At the extreme northwestern corner of California, Six Rivers National Forest offers an incredible array of scenic beauty and activities. The six rivers for which the forest is named carved out deep valleys from a prominent coastal range over thousands of years. The streams support several species of fish and a mixed bag of wildlife. Visitors come from miles around to enjoy the hiking trails that were created by the Civilian Conservation Corps (CCC) during the 1930s and have been maintained ever since by the United States Forest Service (USFS). People from as far away as San Francisco and Reno stay in nearby communities like Crescent City, CA, while venturing into the forest to get close to nature.
The Preston Peak Spur Trail lies within one of the five Wilderness Areas found in Six Rivers National Forest — Siskiyou Wilderness Area. It is a challenging climb to the highest point in Northern California. The views from the peak are worth the extra effort, but only experienced climbers should attempt this climb.
Length: 6.1 miles
For a more leisurely hike through the Siskiyou Wilderness Area, try the Clear Creek National Recreation Trail. The path is a mix of gravel and dirt that runs north to south through the forest. It follows Clear Creek to the Klamath River, where it empties in a turbulent rush. Along the path, you will find several pools in which to take a dip.
Length: 22.2 miles
The Craigs Creek Trail runs above the green waters of the South Fork of the Smith River. There are several switchbacks as the path winds to the top of a ridge and then down to the cold waters of Craigs Creek. Redwoods, Douglas fir, and red cedar line the pathway, but watch for the poison oak that edges close to the trail.
Length: 3.8 miles
The Trail to the Devil’s Punchbowl leads to a stunning glacial pool that is worth the effort for those brave enough to climb over 838 feet in elevation in just over a mile. The pathway is a mad scramble over incredibly steep terrain. During the climb, hikers pass through dense forests and past mountain slides.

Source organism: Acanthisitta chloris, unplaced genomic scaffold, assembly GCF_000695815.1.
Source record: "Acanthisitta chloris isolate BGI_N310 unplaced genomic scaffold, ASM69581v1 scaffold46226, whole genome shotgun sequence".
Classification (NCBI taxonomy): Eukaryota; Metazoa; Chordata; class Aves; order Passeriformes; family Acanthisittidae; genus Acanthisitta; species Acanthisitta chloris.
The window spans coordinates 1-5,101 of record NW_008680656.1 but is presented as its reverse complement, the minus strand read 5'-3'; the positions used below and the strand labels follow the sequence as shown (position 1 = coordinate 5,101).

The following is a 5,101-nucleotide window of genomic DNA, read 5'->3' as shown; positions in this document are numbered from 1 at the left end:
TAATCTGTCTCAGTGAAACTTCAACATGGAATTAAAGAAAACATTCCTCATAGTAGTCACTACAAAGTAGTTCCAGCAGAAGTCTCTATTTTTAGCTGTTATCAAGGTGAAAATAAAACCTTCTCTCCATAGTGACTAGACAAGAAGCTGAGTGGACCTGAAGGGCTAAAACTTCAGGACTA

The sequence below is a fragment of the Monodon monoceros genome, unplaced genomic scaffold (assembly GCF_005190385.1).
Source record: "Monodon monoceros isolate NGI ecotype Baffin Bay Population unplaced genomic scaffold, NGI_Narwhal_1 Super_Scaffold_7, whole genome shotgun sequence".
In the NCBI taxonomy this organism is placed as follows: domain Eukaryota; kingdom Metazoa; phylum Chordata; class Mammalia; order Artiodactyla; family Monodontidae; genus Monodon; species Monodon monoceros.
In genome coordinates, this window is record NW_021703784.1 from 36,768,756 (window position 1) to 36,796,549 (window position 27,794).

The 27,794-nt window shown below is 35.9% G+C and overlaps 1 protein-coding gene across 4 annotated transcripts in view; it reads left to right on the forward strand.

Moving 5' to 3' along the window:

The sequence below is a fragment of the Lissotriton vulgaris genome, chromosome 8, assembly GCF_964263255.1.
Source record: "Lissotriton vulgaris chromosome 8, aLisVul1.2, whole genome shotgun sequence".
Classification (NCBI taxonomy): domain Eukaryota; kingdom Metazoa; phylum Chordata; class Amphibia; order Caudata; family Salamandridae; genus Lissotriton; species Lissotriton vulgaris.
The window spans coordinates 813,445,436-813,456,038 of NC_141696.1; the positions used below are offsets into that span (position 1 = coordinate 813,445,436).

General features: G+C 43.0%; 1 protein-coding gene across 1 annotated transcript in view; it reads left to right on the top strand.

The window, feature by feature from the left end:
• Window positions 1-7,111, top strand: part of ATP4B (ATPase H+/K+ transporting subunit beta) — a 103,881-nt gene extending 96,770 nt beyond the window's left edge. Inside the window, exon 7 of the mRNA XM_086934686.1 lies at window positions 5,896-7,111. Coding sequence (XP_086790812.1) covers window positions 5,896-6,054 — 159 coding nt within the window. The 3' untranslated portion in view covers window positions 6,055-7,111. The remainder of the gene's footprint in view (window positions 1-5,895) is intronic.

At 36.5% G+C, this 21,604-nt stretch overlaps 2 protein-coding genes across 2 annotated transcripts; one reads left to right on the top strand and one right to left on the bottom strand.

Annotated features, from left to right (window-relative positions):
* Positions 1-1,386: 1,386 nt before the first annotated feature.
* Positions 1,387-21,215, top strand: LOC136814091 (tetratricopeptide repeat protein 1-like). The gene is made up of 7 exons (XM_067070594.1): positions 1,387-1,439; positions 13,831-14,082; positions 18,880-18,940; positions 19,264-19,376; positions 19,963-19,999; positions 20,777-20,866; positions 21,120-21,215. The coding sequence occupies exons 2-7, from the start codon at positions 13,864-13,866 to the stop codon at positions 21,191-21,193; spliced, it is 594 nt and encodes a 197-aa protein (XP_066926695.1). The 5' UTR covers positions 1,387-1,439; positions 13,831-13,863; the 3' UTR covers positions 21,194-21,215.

Length: 1.2 miles
Though strenuous at times, the Little Bald Hills Trail is more leisurely than many of the paths available for hikers in Six Rivers National Forest. Be prepared to navigate several switchbacks, which lengthens the walk but reduces the strain on the legs as it climbs 1,999 feet to the top of the ridgeline. Expect to enjoy the climb as you venture through a redwood forest with intense water-loving undergrowth to help keep you cool.
Length: 9.9 miles
Intensity: Intermediate to Difficult
Six Rivers National Forest receives massive amounts of precipitation, either through rainfall or fog, which is the principal reason redwoods thrive in the area. These gigantic trees create their own ecosystem by sending roots into compost collected at various heights where massive limbs collect debris. Douglas Fir and Red Cedar crowd the higher elevations of the forest where redwoods do not thrive. The undergrowth is tremendous and is often difficult to pass through. The deep valleys of Six Rivers National Forest are cut off from the sky by a massive canopy of redwoods, firs, and cedars. However, the hilltops and high peaks of the forest provide a startlingly clear view of the night sky.
Angling is the big draw that brings people to Six Rivers National Forest. As the name portends, six rivers cut through the forest, but that is just the tip of the massive amounts of water available here. Hundreds of streams packed full of trout run down the hills into the rivers. There are a significant number of lakes in the forest, some of which are unvisited, where angling will get you your limit in a short time.
When you visit Six Rivers National Forest, you find a diverse wildlife habitat that houses animals much as it has for thousands of years. Since the forest was established early, long before humans sought to develop such areas for profit, the animal population has been protected. Indeed, 12 threatened and endangered species find shelter in this forest.
Geocaching is allowed in Six Rivers National Forest in sections that are not designated as Wilderness Areas. Be aware of where you are planting your cache, and have fun in the areas provided. To get an idea of the location of the five Wilderness Areas inside the forest, stop at the visitor center to get a map with latitude and longitude designations identifying wilderness area borders.
Address: 1330 Bayshore Way, Eureka, CA 95501
Fee: Entry fee $0
Most of the terrain at Six Rivers National Forest cannot be reached by a vehicle, so hiking is the way to get the best experience in this forest. After an exhaustive day of adventure, though, it is good to know that a return to camp brings the comfort and relaxation an RV provides. Take the trip in an RV and create those family memories that last a lifetime.